THE man in charge of the vast Torness nuclear power station on Scotland’s east coast has said the industry has a huge contribution to make after the 30-year-old plant celebrated a record performance.
One of the two reactors at the power station near Dunbar operated continuously for 865 days between shut-downs beating the previous best by six days.
The achievement is a source of pride for Tamer Albishawi, who was promoted to station director at Torness in September. Aged 38, he is the youngest station director in the eight strong fleet operated by EDF.
The company acquired the fleet when it bought East Kilbride-based British Energy for £12.5 billion in 2008.
Sitting in his office with views over the plant and out to the Forth estuary, Mr Albishawi notes the strong performance by reactor number one allowed Torness to play a vital role during the pandemic last year.
“The generation in 2020 of Torness alone was enough to power all the homes in Scotland and carbon free; the equivalent of taking 1.7 million cars off the road,” he says.
Asked about the deep-rooted opposition that some people have to the industry on environmental grounds, Mr Albishawi acknowledges that selling the nuclear story has always been challenging.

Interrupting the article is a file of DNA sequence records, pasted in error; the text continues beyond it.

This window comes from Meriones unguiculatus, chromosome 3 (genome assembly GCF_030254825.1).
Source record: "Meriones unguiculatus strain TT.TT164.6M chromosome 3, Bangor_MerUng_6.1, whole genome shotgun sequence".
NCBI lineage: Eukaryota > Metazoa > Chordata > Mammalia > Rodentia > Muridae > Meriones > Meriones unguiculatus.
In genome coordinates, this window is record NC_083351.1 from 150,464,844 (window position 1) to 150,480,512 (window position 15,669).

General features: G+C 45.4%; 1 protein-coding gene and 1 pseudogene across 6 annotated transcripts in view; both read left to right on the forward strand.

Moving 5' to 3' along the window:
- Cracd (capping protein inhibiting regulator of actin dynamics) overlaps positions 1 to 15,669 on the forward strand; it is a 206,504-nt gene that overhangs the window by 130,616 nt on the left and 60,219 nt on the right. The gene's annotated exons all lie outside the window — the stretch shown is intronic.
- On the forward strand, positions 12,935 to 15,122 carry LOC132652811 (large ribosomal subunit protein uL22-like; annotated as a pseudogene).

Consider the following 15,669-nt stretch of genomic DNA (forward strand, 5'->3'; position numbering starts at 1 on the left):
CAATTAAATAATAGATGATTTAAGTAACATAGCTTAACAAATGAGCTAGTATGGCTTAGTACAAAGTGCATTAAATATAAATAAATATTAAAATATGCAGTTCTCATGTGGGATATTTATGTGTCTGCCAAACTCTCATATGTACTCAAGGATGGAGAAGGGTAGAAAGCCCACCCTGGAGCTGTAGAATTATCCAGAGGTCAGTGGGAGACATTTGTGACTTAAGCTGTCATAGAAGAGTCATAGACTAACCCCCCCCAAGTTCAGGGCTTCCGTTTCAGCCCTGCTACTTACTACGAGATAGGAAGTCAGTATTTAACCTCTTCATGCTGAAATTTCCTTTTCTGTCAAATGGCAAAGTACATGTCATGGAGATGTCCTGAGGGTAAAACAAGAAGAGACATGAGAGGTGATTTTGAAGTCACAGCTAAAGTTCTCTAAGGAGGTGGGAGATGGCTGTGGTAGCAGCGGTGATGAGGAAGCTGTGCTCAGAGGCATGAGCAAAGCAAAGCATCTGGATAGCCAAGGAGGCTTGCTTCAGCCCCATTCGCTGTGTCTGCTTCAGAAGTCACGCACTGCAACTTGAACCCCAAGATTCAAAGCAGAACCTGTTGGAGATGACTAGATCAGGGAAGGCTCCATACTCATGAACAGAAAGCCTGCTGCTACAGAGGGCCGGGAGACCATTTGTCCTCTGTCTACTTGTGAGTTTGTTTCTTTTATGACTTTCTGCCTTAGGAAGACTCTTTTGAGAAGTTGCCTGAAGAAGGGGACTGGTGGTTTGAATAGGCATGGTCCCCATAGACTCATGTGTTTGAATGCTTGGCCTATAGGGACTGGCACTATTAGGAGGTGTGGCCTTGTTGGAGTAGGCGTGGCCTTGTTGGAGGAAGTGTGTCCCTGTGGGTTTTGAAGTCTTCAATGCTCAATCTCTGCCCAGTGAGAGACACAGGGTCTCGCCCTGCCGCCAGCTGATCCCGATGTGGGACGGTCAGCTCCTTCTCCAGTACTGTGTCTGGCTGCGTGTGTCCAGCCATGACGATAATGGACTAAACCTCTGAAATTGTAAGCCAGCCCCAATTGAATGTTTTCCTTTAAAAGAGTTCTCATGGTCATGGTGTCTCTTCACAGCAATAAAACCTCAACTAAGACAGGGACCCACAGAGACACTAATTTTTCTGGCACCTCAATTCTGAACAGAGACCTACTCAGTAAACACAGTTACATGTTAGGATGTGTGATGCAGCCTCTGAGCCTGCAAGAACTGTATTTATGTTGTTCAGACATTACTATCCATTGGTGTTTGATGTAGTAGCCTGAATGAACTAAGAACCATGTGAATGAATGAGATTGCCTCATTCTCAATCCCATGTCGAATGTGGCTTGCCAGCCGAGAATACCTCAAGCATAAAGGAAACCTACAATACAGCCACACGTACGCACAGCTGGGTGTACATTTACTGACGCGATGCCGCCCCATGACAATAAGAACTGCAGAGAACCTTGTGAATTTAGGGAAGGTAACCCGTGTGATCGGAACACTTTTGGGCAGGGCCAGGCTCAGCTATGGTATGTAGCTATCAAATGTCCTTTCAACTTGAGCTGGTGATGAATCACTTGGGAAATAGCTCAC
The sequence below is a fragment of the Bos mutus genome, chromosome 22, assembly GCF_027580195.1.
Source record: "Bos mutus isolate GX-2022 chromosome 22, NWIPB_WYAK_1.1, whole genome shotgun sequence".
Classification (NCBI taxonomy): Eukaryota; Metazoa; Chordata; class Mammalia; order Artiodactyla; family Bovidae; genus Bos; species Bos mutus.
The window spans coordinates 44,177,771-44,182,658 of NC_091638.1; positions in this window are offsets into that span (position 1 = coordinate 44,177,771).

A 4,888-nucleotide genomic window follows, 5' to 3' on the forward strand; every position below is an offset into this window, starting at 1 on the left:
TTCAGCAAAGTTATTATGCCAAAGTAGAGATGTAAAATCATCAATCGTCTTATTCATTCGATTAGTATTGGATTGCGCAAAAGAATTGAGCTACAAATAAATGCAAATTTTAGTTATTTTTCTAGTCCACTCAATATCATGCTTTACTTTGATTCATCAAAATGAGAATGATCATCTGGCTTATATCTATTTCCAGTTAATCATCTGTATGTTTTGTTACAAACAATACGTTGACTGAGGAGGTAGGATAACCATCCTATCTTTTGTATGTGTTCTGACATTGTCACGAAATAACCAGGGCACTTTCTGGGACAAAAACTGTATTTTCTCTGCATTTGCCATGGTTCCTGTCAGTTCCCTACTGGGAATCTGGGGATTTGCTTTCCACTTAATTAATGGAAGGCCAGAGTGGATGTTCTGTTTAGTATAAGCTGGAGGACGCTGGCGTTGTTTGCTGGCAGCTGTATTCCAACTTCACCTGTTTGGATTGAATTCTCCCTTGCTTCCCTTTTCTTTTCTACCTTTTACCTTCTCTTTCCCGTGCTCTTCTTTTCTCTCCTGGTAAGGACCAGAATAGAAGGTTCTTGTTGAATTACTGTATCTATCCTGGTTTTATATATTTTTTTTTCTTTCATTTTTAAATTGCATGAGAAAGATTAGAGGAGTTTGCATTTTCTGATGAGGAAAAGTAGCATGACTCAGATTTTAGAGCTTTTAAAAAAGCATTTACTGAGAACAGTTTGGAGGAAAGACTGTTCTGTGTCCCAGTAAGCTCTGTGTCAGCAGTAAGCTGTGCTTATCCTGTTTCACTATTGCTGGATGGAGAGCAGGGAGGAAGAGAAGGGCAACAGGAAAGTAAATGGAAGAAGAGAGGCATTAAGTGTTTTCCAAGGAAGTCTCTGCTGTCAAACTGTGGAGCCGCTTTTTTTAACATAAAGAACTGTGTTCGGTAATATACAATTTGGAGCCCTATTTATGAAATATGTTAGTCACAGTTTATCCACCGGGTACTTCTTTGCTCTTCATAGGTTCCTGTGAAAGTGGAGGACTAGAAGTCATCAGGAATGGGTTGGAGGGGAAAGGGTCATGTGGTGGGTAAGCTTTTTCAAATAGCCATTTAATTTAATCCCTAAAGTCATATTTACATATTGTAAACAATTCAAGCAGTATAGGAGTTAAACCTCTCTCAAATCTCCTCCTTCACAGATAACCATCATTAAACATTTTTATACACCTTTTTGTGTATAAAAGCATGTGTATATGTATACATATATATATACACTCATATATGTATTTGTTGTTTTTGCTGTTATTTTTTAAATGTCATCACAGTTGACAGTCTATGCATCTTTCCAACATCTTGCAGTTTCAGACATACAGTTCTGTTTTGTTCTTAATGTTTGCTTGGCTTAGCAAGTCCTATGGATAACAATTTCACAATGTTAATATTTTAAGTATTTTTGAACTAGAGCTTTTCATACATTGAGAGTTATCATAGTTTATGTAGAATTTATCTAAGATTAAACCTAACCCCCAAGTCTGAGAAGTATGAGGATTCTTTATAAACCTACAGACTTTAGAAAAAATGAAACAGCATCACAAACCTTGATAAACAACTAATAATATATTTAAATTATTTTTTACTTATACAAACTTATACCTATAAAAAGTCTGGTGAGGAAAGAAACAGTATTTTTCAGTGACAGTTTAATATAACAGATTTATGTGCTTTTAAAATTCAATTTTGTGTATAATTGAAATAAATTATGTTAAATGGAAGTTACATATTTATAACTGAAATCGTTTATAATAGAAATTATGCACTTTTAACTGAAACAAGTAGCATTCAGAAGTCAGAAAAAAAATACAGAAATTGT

However, he thinks growing awareness of the threat of climate change has only reinforced the arguments in favour of nuclear as part of a mix that includes a large share of renewables.
“I absolutely think we should take on more renewables energy” says Mr Albishawi, who reckons offshore wind will be an important element of a low carbon mix. From Torness he can see boats going out to the area in which EDF is developing the Neart na Gaoithe windfarm.
However, noting that nuclear power is available 24/7, he observes: “You can’t control when the wind blows and we still can’t store large amounts of energy. I’m sure that will develop in the future but I also would emphasise that having lots of renewable energy without it being backed by significant energy I think is quite difficult to manage from a grid stability point of view.”
On the question of safety Mr Albishawi says: “I’ve got two young kids and my wife and I took them on multiple tours on site and that’s because of the confidence I have in the safety and the quality of the station … I know what happens here; I know the technology; I know how impressive the people who work here are. If you think of what we’ve achieved: our best ever run at the height of the pandemic.”